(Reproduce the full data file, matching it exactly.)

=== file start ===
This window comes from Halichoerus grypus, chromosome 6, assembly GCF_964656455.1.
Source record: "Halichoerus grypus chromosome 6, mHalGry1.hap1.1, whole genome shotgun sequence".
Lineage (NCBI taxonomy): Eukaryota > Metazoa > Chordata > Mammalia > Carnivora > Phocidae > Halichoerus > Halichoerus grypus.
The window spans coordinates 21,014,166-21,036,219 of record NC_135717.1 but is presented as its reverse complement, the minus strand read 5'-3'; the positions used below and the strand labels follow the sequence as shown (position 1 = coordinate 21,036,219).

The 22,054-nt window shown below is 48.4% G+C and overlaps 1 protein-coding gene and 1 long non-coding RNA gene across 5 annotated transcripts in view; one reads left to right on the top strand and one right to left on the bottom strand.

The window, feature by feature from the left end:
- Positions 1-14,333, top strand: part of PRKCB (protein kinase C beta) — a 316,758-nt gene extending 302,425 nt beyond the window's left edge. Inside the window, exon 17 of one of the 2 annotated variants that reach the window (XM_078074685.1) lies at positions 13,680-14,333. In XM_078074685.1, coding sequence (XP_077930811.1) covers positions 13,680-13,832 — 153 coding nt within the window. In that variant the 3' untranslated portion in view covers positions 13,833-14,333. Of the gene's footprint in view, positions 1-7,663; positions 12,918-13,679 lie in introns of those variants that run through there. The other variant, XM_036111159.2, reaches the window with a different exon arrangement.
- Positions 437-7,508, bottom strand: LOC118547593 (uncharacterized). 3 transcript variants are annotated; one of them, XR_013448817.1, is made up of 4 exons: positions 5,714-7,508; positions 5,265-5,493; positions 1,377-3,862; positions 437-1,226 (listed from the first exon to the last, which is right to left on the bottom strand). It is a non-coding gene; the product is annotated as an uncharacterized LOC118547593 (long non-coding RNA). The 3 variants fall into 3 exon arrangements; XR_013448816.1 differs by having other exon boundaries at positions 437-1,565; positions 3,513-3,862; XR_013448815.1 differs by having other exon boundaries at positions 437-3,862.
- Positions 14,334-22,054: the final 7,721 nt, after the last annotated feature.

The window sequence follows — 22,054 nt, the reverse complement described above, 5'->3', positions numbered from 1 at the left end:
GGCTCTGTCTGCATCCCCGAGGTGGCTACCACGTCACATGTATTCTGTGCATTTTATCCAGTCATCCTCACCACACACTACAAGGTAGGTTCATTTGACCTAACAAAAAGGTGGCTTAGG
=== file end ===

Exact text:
This window comes from Halichoerus grypus, chromosome 6, assembly GCF_964656455.1.
Source record: "Halichoerus grypus chromosome 6, mHalGry1.hap1.1, whole genome shotgun sequence".
Lineage (NCBI taxonomy): Eukaryota > Metazoa > Chordata > Mammalia > Carnivora > Phocidae > Halichoerus > Halichoerus grypus.
The window spans coordinates 21,014,166-21,036,219 of record NC_135717.1 but is presented as its reverse complement, the minus strand read 5'-3'; the positions used below and the strand labels follow the sequence as shown (position 1 = coordinate 21,036,219).

The 22,054-nt window shown below is 48.4% G+C and overlaps 1 protein-coding gene and 1 long non-coding RNA gene across 5 annotated transcripts in view; one reads left to right on the top strand and one right to left on the bottom strand.

The window, feature by feature from the left end:
- Positions 1-14,333, top strand: part of PRKCB (protein kinase C beta) — a 316,758-nt gene extending 302,425 nt beyond the window's left edge. Inside the window, exon 17 of one of the 2 annotated variants that reach the window (XM_078074685.1) lies at positions 13,680-14,333. In XM_078074685.1, coding sequence (XP_077930811.1) covers positions 13,680-13,832 — 153 coding nt within the window. In that variant the 3' untranslated portion in view covers positions 13,833-14,333. Of the gene's footprint in view, positions 1-7,663; positions 12,918-13,679 lie in introns of those variants that run through there. The other variant, XM_036111159.2, reaches the window with a different exon arrangement.
- Positions 437-7,508, bottom strand: LOC118547593 (uncharacterized). 3 transcript variants are annotated; one of them, XR_013448817.1, is made up of 4 exons: positions 5,714-7,508; positions 5,265-5,493; positions 1,377-3,862; positions 437-1,226 (listed from the first exon to the last, which is right to left on the bottom strand). It is a non-coding gene; the product is annotated as an uncharacterized LOC118547593 (long non-coding RNA). The 3 variants fall into 3 exon arrangements; XR_013448816.1 differs by having other exon boundaries at positions 437-1,565; positions 3,513-3,862; XR_013448815.1 differs by having other exon boundaries at positions 437-3,862.
- Positions 14,334-22,054: the final 7,721 nt, after the last annotated feature.

The window sequence follows — 22,054 nt, the reverse complement described above, 5'->3', positions numbered from 1 at the left end:
GGCTCTGTCTGCATCCCCGAGGTGGCTACCACGTCACATGTATTCTGTGCATTTTATCCAGTCATCCTCACCACACACTACAAGGTAGGTTCATTTGACCTAACAAAAAGGTGGCTTAGG